The closing keynote brought Sabin Howard to the stage, a figurative sculptor in the classical tradition.  His process begins with hand-drawn studies from life and physical manipulation of wet clay. Then it proceeds more mechanically by way of digital scaling and industrial casting.  Finally, there is a return to manual techniques to impart the final surface textures.  There is an important analogy here.  As construction becomes more mechanized and design more computational, where will we find that human touch?  It would be possible to laser-scan the terracotta panels of the Wainwright Building and 3d print them at a variety of scales.  But is that what we want to do with our digital superpowers?

I left St Louis deeply impressed by the spirit of a time when architects and craftsmen worked closely together under the direct inspiration of natural forms.  But I was also thinking about the birth of the skyscraper and the bold simplicity of a huge catenary arch overlooking the Mississippi.  At the back of my mind was a simple question.  How will we maintain the human touch in a digital world?

Saturday, October 13, 2018


Entrance Court, Entrance Building, what needs doing, what don't I understand. The external Facade is Soane's work, quite different from the original treatment by Sampson. The internal elevation, facing into the courtyard is essentially Sampson, but Taylor must have glazed the side bays at ground floor level. His East Wing allowed the Transfer Offices to move out from the upper floors, which were then converted to residential apartments. Behind the new ground floor glazing there kitchens and parlours at one side, a porter's lodge at the other.

I added rustication to the ground floor of this inner Facade, giving equal weight to horizontals and verticals. These are loadable, wall-hosted families. Just a stick-on veneer. Maybe we will rethink that later, but for now it's a quick fix.

Externally, Soane chose to disguise the vertical joints. I've created new wall types with a series of horizontal reveals. The joints are diverted where they pass over the three entrance arches, creating a keystone effect. More loadable families. I had done the side arches long back but the central one needed to be reworked.

Finally there are groin vaults over the three tunnels. I'm using a parametric family that I made for the cellars.

How much does a Grecian Urn? More to the point, how many different Urn families do you need in your classical repertoire? Soane used a couple of variations of similar proportions. Sampson's are much shorter and fatter, with garlands linking the handles. An interesting modelling challenge.

So that's it for the entrance block just now, looking pretty good, maybe I should add some chimney pots. But it's more urgent to bring the rest of the model up to a similar level.  I will need to extend the cellars under the entrance but that's in the main model, and there is much to do down there: groin vaults galore.  There are few things to do in the Entrance Court.  Doorways are incomplete.  Railings and steps are needed for the peripheral light wells.  Behind the Pay Hall the old court room and director's parlours need to be fitted out internally.  There is at least one drawing to inform this work.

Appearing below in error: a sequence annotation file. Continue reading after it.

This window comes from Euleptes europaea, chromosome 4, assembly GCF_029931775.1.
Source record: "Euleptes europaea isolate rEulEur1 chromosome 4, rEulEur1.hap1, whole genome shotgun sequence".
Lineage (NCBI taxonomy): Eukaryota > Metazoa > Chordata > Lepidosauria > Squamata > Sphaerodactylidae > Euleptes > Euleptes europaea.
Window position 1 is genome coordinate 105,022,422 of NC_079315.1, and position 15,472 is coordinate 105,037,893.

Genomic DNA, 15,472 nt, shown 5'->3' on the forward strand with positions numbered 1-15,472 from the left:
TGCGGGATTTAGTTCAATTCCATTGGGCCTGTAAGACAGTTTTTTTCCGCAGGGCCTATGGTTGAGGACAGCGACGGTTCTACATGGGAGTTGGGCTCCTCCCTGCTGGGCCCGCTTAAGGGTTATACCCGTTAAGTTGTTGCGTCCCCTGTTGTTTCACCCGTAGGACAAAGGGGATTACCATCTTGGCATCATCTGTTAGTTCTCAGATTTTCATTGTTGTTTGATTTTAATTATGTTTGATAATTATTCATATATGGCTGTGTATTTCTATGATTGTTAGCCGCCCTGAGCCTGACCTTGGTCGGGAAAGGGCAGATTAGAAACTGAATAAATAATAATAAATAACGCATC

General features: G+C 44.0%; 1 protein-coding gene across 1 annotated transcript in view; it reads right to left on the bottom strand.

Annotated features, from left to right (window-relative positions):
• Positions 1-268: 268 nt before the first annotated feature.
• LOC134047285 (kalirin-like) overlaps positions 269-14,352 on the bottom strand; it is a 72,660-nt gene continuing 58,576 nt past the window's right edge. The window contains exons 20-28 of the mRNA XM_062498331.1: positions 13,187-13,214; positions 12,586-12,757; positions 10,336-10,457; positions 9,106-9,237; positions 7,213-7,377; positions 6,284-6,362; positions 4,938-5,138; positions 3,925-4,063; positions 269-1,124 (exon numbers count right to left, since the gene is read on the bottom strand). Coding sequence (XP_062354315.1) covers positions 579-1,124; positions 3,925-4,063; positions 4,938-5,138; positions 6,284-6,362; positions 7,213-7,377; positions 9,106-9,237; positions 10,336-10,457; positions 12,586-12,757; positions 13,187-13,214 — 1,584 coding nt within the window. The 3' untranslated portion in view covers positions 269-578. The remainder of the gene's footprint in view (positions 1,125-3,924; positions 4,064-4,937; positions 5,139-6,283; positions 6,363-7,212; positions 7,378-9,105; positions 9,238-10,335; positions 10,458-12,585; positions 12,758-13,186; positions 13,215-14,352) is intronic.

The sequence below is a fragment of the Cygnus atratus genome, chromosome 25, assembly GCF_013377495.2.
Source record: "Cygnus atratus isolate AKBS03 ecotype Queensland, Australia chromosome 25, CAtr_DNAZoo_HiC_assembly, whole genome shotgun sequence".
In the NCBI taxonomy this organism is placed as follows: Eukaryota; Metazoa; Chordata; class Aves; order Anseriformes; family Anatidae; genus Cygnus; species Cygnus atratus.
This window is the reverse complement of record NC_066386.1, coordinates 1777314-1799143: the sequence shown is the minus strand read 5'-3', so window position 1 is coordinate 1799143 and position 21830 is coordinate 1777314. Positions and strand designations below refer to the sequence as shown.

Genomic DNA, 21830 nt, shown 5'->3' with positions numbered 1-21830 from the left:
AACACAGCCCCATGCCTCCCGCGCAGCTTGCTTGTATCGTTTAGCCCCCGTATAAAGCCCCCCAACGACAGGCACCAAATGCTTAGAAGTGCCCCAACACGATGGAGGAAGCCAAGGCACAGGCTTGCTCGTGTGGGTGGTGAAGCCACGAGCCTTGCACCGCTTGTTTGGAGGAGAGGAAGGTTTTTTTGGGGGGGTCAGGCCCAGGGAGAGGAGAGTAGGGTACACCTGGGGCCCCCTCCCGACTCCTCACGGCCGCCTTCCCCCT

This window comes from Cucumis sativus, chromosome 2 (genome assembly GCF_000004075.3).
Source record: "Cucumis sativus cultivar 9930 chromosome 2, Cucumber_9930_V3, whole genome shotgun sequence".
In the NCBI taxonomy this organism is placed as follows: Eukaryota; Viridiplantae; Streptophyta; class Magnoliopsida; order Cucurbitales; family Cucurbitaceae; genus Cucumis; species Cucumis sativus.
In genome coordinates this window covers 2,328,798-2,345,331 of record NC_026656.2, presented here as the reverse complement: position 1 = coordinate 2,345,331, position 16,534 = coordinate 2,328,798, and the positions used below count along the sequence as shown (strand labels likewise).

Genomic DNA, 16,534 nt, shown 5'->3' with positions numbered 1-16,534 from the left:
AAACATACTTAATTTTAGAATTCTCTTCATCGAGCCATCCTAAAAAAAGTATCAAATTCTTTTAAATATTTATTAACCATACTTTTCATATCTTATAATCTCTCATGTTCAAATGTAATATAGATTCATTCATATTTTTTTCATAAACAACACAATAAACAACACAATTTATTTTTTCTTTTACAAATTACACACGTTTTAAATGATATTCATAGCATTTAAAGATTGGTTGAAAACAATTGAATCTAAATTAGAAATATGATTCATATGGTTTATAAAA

But we are definitely making progress.  Today I got around to restoring my Enscape3d installation.  Many thanks to Jonathan for renewing my license.  So I have compiled a little collage of images that show the entrance court in the context of an evolving model.

Monday, October 8, 2018


In the previous post I finished with a shot showing an older version of the Bank main model. I used this because its what I happened to have on my hard drive. The current model is in the cloud. But it was interesting, because it reminds me of how little I understood several areas at the time. The reduced annuities office was part of Taylor West Wing, an L shaped block enclosing the garden Court.

Late on in his career, Soane extended this upwards. I call the room Reduced Annuities Upper, but Im not sure what it was used for, or even how it was accessed. I guess you had to cross over the passage that separated it from the old barracks block. That seems to be where the nearest staircase is.
There are quite a few reference drawings, including some amazing work in progress sketches by Soane's students. Insight into building site operations. Image is copyright of the Soane Museum.

The way Soane picks out the three middle bays using a lunette window motif is quite impressive. It's a simple scheme that blends into the existing setting and enhances the composition.  At the same time he builds in his own distinctive style.  It doesn't look out of place, but he has not tried to mimic Taylor's style.  The simplification of classical elements down to their basic geometry is typical Soane.

As you come into the Garden Court from Sampson's Entrance Court you see a colonnade on three sides topped by a continuous stone balustrade.  The plane of the wall with Taylor's modified palladian windows is set back slightly behind this screen,  At the far end, facing you, Soane has extended the three bays upwards to form a cube and echoed the three arches, but in his own language.  Access to the rooms of Taylor's West Wing is via corner doors.  I take the oval shield & garlands motif above them to be Taylor's invention, represented at "low res" currently.

I need to create a new version of Taylor's palladian windows where the void cut only penetrates half-way through the wall.  This will replace the arched recess in the current model.  Why did he choose a "fake window" here, rather than a niche?  It could have had the columns and inner arch, but without the timber and glass.  Would this have been more "honest?"

Also on my to-do-list: develop the lower room. With it's paired Tuscan columns and arches supporting the walls above.